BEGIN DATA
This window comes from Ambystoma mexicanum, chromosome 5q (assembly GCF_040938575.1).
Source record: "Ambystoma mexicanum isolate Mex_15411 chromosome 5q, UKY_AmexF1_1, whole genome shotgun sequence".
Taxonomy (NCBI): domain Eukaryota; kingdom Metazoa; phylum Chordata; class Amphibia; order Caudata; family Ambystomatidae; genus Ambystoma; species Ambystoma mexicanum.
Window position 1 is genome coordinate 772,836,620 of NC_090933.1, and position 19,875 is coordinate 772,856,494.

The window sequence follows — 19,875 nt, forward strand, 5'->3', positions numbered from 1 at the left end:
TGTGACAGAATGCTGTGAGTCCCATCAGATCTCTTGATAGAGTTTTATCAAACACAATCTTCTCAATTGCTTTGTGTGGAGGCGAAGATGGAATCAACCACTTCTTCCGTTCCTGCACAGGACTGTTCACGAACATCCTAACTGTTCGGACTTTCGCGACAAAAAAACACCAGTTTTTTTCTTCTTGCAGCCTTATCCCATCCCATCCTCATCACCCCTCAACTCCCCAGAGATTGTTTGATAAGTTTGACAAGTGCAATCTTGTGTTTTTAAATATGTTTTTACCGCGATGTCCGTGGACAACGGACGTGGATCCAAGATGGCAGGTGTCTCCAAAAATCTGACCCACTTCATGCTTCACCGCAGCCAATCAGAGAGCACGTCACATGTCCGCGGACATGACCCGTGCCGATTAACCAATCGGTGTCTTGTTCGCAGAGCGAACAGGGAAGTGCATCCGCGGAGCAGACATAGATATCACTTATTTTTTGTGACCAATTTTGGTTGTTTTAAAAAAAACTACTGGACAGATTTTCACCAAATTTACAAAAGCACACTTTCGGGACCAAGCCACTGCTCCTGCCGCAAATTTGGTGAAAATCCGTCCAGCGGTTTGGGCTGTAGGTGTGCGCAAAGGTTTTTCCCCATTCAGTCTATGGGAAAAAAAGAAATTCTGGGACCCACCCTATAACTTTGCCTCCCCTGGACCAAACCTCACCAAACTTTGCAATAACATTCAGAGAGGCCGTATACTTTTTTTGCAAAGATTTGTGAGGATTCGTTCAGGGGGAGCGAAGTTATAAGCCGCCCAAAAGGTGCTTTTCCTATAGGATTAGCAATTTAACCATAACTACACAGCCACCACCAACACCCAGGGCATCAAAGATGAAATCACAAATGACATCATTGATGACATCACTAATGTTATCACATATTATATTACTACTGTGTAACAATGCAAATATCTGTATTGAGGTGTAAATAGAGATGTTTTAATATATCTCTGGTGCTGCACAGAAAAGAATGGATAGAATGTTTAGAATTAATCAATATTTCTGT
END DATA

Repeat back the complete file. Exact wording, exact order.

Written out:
This window comes from Ambystoma mexicanum, chromosome 5q (assembly GCF_040938575.1).
Source record: "Ambystoma mexicanum isolate Mex_15411 chromosome 5q, UKY_AmexF1_1, whole genome shotgun sequence".
Taxonomy (NCBI): domain Eukaryota; kingdom Metazoa; phylum Chordata; class Amphibia; order Caudata; family Ambystomatidae; genus Ambystoma; species Ambystoma mexicanum.
Window position 1 is genome coordinate 772,836,620 of NC_090933.1, and position 19,875 is coordinate 772,856,494.

The window sequence follows — 19,875 nt, forward strand, 5'->3', positions numbered from 1 at the left end:
TGTGACAGAATGCTGTGAGTCCCATCAGATCTCTTGATAGAGTTTTATCAAACACAATCTTCTCAATTGCTTTGTGTGGAGGCGAAGATGGAATCAACCACTTCTTCCGTTCCTGCACAGGACTGTTCACGAACATCCTAACTGTTCGGACTTTCGCGACAAAAAAACACCAGTTTTTTTCTTCTTGCAGCCTTATCCCATCCCATCCTCATCACCCCTCAACTCCCCAGAGATTGTTTGATAAGTTTGACAAGTGCAATCTTGTGTTTTTAAATATGTTTTTACCGCGATGTCCGTGGACAACGGACGTGGATCCAAGATGGCAGGTGTCTCCAAAAATCTGACCCACTTCATGCTTCACCGCAGCCAATCAGAGAGCACGTCACATGTCCGCGGACATGACCCGTGCCGATTAACCAATCGGTGTCTTGTTCGCAGAGCGAACAGGGAAGTGCATCCGCGGAGCAGACATAGATATCACTTATTTTTTGTGACCAATTTTGGTTGTTTTAAAAAAAACTACTGGACAGATTTTCACCAAATTTACAAAAGCACACTTTCGGGACCAAGCCACTGCTCCTGCCGCAAATTTGGTGAAAATCCGTCCAGCGGTTTGGGCTGTAGGTGTGCGCAAAGGTTTTTCCCCATTCAGTCTATGGGAAAAAAAGAAATTCTGGGACCCACCCTATAACTTTGCCTCCCCTGGACCAAACCTCACCAAACTTTGCAATAACATTCAGAGAGGCCGTATACTTTTTTTGCAAAGATTTGTGAGGATTCGTTCAGGGGGAGCGAAGTTATAAGCCGCCCAAAAGGTGCTTTTCCTATAGGATTAGCAATTTAACCATAACTACACAGCCACCACCAACACCCAGGGCATCAAAGATGAAATCACAAATGACATCATTGATGACATCACTAATGTTATCACATATTATATTACTACTGTGTAACAATGCAAATATCTGTATTGAGGTGTAAATAGAGATGTTTTAATATATCTCTGGTGCTGCACAGAAAAGAATGGATAGAATGTTTAGAATTAATCAATATTTCTGT